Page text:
It was around mid July when I decided to go on an excursion to the countryside and took my Galaxy tablet so I could perhaps draw some of the scenery with the Paintology app. I wasn’t sure what to expect and I managed to produce the drawing shown in Fig. 1.
Fig. 1 My first drawing that moved me towards photo realism
I had purchased a higher resolution tablet (Samsung S6 Lite) on a whim due to the higher resolution. Previously all my drawings were on a Samsung Galaxy Tab which had a resolution of 1280 x 720 and the new Samsung S6 had a resolution of 1920 x 1080. I found that technology had advanced quite a bit from my humble Galaxy Tab of two years, the drawing was smoother and I could reduce the brush size to a smaller size with the Paintology app. As I continued drawing with the new S6, I became more comfortable in my drawings and unknowingly took more time over each drawing. None of the drawings were truly realistic by any means but it was clear that my drawings were tickling my interest in this domain.
I started focusing on the smaller regions that can potentially make up a more ‘realistic’ drawing such as the trees, far distant objects, clouds etc. It occurred to me that trying to create the illusion of details was the key to photo realistic drawings in much like the drawing in Fig. 1. Bit by bit my drawing took a new turn when drawing with the S6 tablet with the higher resolution, it allowed me to to render more details to the drawing and provided me with the versatility to use the Paintology tools more effectively. I continued to experiment with more landscapes including trees and was surprised at the results which was somewhat different to the lower resolution device that I was used to ie. Galaxy tab.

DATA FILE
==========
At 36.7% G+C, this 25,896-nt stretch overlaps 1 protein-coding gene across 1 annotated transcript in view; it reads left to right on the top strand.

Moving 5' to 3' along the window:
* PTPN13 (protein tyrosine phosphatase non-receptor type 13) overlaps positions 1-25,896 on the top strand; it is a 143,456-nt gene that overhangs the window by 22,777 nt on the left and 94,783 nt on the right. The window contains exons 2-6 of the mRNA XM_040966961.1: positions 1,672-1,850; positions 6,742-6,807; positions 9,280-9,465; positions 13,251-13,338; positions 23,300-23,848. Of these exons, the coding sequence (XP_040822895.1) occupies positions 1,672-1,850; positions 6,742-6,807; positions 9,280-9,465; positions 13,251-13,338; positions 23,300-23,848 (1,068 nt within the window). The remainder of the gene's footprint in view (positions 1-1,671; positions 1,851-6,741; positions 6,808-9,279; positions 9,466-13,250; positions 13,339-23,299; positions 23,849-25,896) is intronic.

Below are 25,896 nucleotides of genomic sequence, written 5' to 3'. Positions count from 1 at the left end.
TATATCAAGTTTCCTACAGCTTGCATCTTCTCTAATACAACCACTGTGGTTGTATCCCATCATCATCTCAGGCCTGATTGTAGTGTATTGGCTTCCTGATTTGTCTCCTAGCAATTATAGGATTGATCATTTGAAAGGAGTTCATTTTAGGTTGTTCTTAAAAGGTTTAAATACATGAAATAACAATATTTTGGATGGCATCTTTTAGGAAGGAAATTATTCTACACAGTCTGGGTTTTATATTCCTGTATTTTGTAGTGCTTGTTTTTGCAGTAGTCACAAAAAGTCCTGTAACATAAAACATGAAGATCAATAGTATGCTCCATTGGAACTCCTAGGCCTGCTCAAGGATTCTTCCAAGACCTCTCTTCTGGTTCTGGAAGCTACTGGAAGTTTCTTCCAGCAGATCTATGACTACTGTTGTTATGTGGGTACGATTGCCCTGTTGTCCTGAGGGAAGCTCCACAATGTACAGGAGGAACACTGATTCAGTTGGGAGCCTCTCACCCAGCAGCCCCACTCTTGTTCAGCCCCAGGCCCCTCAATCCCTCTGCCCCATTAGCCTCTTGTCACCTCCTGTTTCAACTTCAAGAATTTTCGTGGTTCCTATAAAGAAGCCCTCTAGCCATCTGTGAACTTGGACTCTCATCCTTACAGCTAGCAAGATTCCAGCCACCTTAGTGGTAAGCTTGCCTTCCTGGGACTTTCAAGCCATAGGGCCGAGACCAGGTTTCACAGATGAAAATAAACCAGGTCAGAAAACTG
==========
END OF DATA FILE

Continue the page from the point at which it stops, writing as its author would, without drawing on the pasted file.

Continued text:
I decided to pick different subjects to draw and one that I can get close to the original image. Fig. 2 shows such a drawing where I knowingly committed myself to make the drawing close to the original as possible. Oddly enough, the time I spent in this drawing was maybe about that I would have normally spent in order to achieve the drawing that I was looking for.
Those who have been following my drawing expedition, were taken back by my new drawings.
Fig. 3 shows a succession of drawings that I did following the first one.
By this time, my confidence in drawing photo realism increased and was keen to do more drawings. I began to wonder why it took me this long to try and get my head around this and I put this down partly to the older tablet with the lower resolution that I was using. It’s very possible that I was instinctively trying to achieve photo realism with the older tablets but was constrained by the lower resolutions. Check out these drawings that I did in the space of one year with my Galaxy Tab.
Looking at these drawings carefully, you could say that i was aiming for ‘illusions of details’ even constrained by the lower resolution. In hindsight, had I spent more time, would they have been better than what I had produced and perhaps close to what I achieved with the S6 tablet. I really can’t say, however, it does convey something very relevant which is, your drawings are really an extension of your mindset. Had I held the expectation that my drawing was to become photo realistic, I would most likely spent a considerable amount of time developing my techniques to achieve this. At that time, I did not feel that urge, my expectation of the drawings were based entirely on aesthetic reasons.